Thanksgiving in Canada
Thanksgiving in Canada
Thanksgiving is less important in Canada than in the United States. In general it is a harvest festival but it comes to both countries from England where they gave thanks to God for getting them through every calamity. They gave thanks after floods, epidemics, famines and even the discovery of the Gunpowder Plot of 1605. November 5th is now Guy Fawkes Day for which they hold fireworks and bonfires. For this reason the fall holiday is taken more seriously in English Canada than French, when it is considered a good occasion for a three day vacation, and less for a family get together over a turkey.
Canadians are thankful for different things then people in the US. They like to trace the origins of the holiday to 1578, when Martin Frobisher came over from England. He had 15 ships at the start of his expedition. He set off to find a Northwest Passage and instead had a very cold and miserable experience. The ships were scattered by freak storms and he lost one of them. When he got his ships together at Frobisher Bay their minister gave thanks for their deliverance. Then he went back to England with what he thought was gold and found it was iron pyrite. It was used to pave roads and he considered the mission a failure.
Samuel de Champlain held a feast of thanks for arriving in the New World in 1604, even though he was in Florida. But in Canada in 1608 he described the Great Lakes. He shared harvest feasts with Montagnais, Innue, Algonquin and Huron people. He was not a noble and therefore could not be called a governor but served as one.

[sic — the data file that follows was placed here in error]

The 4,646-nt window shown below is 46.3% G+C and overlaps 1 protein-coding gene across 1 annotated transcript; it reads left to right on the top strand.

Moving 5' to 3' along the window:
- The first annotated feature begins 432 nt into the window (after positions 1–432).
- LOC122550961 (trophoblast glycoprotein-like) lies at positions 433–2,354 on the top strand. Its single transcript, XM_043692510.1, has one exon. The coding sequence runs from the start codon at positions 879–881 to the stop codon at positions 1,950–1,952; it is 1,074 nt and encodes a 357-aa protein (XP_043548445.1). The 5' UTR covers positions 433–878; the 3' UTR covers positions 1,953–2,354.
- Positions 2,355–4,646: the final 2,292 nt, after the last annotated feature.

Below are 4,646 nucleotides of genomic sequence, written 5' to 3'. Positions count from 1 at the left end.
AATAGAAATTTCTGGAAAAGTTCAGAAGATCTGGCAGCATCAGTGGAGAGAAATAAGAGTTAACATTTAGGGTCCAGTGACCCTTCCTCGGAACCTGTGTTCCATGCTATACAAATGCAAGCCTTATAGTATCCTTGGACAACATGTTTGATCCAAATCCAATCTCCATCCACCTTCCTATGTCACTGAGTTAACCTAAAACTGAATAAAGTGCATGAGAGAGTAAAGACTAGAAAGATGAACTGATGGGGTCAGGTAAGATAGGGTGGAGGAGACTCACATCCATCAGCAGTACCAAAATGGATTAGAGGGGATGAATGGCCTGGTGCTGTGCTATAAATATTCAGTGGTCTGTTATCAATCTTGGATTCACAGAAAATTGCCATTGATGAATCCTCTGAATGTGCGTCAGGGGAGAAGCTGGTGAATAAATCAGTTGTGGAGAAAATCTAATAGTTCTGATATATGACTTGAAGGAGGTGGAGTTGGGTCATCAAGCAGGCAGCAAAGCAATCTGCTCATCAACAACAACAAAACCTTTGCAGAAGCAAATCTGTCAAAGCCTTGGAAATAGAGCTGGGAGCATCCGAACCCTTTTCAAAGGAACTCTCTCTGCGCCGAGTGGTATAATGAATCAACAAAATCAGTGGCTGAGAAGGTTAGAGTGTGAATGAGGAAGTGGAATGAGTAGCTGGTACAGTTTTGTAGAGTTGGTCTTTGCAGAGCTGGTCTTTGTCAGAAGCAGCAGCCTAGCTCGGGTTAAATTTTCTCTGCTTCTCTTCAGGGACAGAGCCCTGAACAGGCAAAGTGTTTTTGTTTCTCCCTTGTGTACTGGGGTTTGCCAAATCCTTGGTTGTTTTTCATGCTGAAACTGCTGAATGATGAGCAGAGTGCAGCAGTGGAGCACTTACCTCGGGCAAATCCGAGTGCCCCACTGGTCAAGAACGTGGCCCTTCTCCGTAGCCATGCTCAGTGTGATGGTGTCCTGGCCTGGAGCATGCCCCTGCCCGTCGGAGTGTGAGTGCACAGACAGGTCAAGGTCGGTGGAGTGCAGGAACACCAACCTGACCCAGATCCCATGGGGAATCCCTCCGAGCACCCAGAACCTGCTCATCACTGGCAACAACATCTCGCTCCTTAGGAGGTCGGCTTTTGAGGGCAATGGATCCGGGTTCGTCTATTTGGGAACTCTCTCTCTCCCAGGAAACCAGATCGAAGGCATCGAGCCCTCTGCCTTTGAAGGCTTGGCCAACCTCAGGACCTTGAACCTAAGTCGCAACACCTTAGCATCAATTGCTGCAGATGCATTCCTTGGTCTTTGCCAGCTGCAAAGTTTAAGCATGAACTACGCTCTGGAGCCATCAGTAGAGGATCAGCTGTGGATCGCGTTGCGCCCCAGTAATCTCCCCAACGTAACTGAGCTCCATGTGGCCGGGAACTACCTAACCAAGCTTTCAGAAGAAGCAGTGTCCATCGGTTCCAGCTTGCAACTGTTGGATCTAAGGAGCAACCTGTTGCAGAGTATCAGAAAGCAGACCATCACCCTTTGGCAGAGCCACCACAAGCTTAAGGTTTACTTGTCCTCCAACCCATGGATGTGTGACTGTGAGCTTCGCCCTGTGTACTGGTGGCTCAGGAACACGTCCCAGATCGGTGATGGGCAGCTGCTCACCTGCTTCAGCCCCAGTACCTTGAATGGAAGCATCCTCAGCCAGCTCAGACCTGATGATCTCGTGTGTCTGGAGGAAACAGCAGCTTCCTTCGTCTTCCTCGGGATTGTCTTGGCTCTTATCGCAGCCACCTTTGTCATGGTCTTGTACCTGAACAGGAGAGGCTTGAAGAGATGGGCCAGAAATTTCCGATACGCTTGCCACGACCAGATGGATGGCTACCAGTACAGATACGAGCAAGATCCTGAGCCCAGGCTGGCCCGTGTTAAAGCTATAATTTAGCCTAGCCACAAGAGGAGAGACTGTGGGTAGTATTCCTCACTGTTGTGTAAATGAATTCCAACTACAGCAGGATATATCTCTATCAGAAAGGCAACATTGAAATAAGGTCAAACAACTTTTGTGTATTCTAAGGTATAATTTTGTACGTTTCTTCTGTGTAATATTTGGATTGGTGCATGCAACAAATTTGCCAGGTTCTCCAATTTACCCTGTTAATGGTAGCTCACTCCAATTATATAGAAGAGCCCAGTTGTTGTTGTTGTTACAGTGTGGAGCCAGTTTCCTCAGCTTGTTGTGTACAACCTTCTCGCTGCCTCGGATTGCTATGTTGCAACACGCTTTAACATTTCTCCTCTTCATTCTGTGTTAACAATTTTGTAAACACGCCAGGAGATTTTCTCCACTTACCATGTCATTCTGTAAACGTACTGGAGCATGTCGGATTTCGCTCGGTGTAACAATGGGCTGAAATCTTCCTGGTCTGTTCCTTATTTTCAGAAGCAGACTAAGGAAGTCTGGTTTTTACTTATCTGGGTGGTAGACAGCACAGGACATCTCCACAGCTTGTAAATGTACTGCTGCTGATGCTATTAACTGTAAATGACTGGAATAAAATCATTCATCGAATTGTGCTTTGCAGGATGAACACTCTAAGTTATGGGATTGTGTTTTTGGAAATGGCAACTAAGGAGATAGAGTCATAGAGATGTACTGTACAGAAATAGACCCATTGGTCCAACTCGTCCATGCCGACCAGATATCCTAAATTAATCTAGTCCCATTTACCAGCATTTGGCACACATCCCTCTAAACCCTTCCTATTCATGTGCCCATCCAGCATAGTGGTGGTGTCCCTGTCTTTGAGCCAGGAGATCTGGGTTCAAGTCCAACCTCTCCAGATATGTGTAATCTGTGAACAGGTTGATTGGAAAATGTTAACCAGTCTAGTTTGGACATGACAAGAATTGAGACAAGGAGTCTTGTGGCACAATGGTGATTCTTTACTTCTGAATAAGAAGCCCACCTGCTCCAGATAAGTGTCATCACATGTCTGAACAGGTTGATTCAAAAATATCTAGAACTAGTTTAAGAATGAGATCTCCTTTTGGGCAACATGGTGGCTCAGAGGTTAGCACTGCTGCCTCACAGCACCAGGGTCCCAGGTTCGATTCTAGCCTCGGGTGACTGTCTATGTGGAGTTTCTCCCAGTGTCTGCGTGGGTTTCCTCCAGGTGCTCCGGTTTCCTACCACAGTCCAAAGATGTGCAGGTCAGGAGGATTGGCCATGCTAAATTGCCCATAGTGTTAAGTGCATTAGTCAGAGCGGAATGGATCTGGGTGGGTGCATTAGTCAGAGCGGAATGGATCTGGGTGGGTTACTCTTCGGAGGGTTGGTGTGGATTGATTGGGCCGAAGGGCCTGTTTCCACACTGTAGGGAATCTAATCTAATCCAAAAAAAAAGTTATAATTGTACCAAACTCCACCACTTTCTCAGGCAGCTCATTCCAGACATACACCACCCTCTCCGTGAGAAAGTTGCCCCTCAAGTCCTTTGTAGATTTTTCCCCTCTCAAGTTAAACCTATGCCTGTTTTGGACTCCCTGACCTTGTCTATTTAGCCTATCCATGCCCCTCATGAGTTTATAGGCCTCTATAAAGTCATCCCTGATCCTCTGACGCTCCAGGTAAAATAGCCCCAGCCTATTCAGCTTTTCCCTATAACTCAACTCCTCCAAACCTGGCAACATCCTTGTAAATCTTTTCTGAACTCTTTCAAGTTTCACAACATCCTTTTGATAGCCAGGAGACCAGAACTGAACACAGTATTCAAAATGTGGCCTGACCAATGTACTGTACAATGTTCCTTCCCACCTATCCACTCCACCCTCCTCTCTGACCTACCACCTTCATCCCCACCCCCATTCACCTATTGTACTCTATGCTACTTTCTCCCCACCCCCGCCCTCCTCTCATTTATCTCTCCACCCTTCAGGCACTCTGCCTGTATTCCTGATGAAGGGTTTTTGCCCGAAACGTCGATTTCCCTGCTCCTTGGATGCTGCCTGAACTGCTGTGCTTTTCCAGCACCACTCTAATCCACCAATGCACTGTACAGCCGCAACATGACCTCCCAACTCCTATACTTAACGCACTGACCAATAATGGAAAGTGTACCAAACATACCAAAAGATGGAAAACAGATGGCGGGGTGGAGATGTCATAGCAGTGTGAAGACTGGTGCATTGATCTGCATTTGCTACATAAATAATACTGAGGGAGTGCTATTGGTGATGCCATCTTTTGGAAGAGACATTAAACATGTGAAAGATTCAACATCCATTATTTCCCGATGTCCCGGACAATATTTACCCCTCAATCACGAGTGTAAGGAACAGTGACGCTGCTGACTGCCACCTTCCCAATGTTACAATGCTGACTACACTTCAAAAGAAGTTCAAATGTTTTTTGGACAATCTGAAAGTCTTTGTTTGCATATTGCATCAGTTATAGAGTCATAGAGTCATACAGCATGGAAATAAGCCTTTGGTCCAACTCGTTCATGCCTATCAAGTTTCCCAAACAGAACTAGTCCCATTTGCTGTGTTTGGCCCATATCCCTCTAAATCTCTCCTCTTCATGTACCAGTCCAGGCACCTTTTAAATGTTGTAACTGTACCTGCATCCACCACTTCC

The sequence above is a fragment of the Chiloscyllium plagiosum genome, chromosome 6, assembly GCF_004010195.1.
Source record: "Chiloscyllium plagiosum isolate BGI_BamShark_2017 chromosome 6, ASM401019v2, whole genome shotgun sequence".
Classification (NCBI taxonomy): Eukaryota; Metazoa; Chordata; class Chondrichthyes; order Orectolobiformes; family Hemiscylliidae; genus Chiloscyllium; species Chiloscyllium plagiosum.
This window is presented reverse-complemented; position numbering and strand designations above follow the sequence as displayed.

The Pilgrims in Plymouth, Massachusetts, feasted for 3 days with the Wampanoag people in 1621. However they were said to have been influenced in their celebration of the day by the Dutch celebration of the unsuccessful attempted siege of Leiden in 1574. They had been staying in the Netherlands for some years before coming to Massachusetts.
In 1763, prior to the Revolution, England gave a thanksgiving feast for obtaining New France in the thirty Years War.
All these explain in part the origins of Thanksgiving in the New World. But the most important influence in Canada was probably from the United States. After the Revolution people who had favored the British cause fled to Canada in great numbers and brought Thanksgiving with them. Canada was the favorite refuge of all the political refugees from the United States thereafter, from slaves prior to the Civil War, to those from both sides escaping during and after the conflict. They brought Thanksgiving with them.
The two countries were thankful for very different things however. To start with the holiday was celebrated on two separate days, May 21 and June 18th in upper and lower Canada. Both areas however were thankful and had celebrations for the end of war with Napoleon and England in 1816. Again they celebrated in 1840 with the Act of Unification in which the rebellion of those in lower Canada was put down. On April, 15th 1872 they celebrated a thanksgiving holiday nationally for the recovery of the future Edward VII, son of Queen Victoria from illness. They held a thanksgiving for the Golden Jubilee of Queen Victoria. Later there was a thanksgiving for the coronation of Edward as the new King.